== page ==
13. 13. McGovern RA, Thielen A, Mo T, Dong W, Woods CK, Chapman D, et al. Population-based V3 genotypic tropism assay: a retrospective analysis using screening samples from the A4001029 and MOTIVATE studies. AIDS. 2010;24:2517–2525. pmid:20736814
  14. 14. Edgar RC. MUSCLE: multiple sequence alignment with high accuracy and high throughput. Nucleic Acids Res. 2004;32:1792–1797. pmid:15034147
  15. 15. Tamura K, Stecher G, Peterson D, Filipski A, Kumar S. MEGA6: Molecular Evolutionary Genetics Analysis version 6.0. Mol Biol Evol. 2013;30:2725–2729. pmid:24132122
  16. 16. Vandekerckhove LP, Wensing AM, Kaiser R, Brun-Vezinet F, Clotet B, De Luca A, et al. European guidelines on the clinical management of HIV-1 tropism testing. Lancet Infect Dis. 2011;11:394–407. pmid:21429803
  17. 17. Degenhardt L, Hall W. Extent of illicit drug use and dependence, and their contribution to the global burden of disease. Lancet. 2012;379:55–70. pmid:22225671
  18. 18. Kunanusont C, Foy HM, Kreiss JK, Rerks-Ngarm S, Phanuphak P, Raktham S, et al. HIV-1 subtypes and male-to-female transmission in Thailand. Lancet. 1995;345:1078–1083. pmid:7715340
  19. 19. Rojanawiwat A, Ariyoshi K, Pathipvanich P, Tsuchiya N, Auwanit W, Sawanpanylaert P. Substantially exposed but HIV-negative individuals are accumulated in HIV-serology-discordant couples diagnosed in a referral hospital in Thailand. Jpn J Infect Dis. 2009;62:32–36. pmid:19168956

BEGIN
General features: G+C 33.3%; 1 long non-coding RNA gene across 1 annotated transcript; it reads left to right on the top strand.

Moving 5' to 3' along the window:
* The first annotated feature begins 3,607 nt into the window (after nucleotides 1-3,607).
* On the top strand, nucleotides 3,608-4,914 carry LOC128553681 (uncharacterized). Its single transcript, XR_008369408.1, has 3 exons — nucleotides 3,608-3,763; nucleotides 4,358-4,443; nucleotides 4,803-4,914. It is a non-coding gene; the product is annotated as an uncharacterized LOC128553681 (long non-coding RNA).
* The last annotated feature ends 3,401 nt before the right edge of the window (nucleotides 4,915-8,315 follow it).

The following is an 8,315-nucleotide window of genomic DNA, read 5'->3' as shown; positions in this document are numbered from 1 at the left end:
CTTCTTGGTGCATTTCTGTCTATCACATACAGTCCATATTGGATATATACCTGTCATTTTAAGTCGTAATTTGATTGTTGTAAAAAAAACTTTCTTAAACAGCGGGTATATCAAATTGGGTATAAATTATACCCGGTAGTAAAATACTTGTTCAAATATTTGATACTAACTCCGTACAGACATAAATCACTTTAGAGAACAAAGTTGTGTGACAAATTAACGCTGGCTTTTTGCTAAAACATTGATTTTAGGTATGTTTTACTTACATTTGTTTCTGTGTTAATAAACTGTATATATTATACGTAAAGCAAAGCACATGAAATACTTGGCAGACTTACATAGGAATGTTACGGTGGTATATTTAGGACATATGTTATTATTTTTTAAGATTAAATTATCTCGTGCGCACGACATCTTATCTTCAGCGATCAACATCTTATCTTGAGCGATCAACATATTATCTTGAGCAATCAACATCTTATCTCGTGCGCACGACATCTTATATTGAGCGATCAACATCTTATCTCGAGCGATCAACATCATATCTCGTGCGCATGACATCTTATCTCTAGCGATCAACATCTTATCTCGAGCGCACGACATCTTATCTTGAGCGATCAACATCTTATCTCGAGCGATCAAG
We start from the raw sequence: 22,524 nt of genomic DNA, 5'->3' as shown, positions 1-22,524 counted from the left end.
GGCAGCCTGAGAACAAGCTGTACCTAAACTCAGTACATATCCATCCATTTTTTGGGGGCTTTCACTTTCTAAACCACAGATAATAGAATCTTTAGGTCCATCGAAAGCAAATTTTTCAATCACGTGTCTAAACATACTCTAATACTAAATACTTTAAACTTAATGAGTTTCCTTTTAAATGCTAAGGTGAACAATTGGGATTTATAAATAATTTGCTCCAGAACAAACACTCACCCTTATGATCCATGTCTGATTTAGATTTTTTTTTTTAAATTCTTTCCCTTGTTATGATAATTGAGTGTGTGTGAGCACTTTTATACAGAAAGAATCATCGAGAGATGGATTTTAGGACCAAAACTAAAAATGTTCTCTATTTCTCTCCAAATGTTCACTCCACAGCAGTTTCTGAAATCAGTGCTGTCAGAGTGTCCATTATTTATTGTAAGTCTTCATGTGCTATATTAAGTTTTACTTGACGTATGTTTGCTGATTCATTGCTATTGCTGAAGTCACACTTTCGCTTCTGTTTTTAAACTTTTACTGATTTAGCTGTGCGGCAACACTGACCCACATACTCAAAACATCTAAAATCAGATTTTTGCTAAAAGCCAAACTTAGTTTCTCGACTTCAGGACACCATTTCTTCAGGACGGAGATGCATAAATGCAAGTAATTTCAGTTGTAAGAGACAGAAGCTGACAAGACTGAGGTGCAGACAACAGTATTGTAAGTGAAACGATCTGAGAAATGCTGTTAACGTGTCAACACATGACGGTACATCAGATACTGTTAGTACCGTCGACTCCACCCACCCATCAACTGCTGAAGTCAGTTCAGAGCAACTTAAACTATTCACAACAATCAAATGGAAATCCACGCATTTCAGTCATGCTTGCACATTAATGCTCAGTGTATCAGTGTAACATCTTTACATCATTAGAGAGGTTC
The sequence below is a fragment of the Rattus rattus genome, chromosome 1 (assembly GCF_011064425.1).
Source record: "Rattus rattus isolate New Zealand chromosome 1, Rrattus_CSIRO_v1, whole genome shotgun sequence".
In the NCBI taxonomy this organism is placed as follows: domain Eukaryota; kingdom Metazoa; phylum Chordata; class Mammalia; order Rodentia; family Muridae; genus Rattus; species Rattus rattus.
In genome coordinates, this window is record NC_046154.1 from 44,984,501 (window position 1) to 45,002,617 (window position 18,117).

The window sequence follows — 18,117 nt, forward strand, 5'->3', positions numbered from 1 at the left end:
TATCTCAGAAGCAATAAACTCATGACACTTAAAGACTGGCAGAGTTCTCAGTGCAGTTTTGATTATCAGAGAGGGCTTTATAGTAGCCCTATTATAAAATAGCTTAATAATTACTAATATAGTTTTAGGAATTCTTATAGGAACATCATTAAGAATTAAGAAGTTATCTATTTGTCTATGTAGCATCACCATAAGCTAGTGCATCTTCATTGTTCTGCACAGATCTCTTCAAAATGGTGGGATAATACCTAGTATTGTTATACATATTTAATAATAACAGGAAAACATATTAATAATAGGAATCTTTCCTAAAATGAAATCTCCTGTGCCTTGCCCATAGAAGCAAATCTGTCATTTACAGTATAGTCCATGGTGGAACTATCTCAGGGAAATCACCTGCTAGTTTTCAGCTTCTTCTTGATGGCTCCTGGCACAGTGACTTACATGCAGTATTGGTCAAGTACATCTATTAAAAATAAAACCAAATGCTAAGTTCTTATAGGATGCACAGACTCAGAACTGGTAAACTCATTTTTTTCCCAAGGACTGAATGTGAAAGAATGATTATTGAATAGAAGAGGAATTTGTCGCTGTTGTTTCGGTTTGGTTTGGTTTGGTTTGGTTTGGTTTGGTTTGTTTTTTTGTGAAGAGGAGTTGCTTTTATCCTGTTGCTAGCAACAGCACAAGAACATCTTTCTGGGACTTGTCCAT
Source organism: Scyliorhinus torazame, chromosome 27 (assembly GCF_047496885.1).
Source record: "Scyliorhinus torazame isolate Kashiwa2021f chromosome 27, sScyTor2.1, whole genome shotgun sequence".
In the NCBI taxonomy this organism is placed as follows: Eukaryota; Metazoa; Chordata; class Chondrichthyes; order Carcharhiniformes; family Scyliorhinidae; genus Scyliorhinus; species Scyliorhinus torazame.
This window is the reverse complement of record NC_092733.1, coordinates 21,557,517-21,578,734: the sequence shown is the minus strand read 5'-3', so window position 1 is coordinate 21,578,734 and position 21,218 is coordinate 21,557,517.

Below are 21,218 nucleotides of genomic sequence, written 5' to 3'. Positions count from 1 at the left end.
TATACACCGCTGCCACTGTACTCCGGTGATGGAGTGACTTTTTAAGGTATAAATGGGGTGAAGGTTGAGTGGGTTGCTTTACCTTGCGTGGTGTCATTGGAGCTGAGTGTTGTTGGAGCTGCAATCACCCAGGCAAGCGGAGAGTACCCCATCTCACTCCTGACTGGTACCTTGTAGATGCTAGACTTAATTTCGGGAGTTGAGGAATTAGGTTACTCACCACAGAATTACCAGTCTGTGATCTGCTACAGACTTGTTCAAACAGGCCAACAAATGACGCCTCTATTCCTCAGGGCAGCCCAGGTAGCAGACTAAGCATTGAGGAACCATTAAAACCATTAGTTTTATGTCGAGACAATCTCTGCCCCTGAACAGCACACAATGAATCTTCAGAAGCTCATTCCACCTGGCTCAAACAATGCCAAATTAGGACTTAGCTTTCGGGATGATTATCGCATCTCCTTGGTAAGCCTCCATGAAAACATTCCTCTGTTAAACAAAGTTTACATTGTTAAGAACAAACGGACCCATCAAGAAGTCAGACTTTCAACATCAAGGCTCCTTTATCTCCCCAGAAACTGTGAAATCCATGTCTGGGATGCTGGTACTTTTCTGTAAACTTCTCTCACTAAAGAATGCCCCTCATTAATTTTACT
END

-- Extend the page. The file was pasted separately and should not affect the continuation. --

20. 20. Venkatesh KK, Srikrishnan AK, Safren SA, Triche EW, Thamburaj E, Prasad L, et al. Sexual risk behaviors among HIV-infected South Indian couples in the HAART era: implications for reproductive health and HIV care delivery. AIDS Care. 2011;23:722–733. pmid:21293990
  21. 21. Wang L, Peng Z, Li L, Norris JL, Wang L, Cao W, et al. HIV seroconversion and prevalence rates in heterosexual discordant couples in China: a systematic review and meta-analysis. AIDS Care. 2012;24:1059–1070. pmid:22452488
  22. 22. Hisada M, O'Brien TR, Rosenberg PS, Goedert JJ. Virus load and risk of heterosexual transmission of human immunodeficiency virus and hepatitis C virus by men with hemophilia. The Multicenter Hemophilia Cohort Study. J Infect Dis. 2000;181:1475–1478. pmid:10753732
  23. 23. Luu QP, Dean J, Do TT, Carr MJ, Dunford L, Coughlan S, et al. HIV type 1 coreceptor tropism, CCR5 genotype, and integrase inhibitor resistance profiles in Vietnam: implications for the introduction of new antiretroviral regimens. AIDS Res Hum Retroviruses. 2012;28:1344–1348. pmid:22264071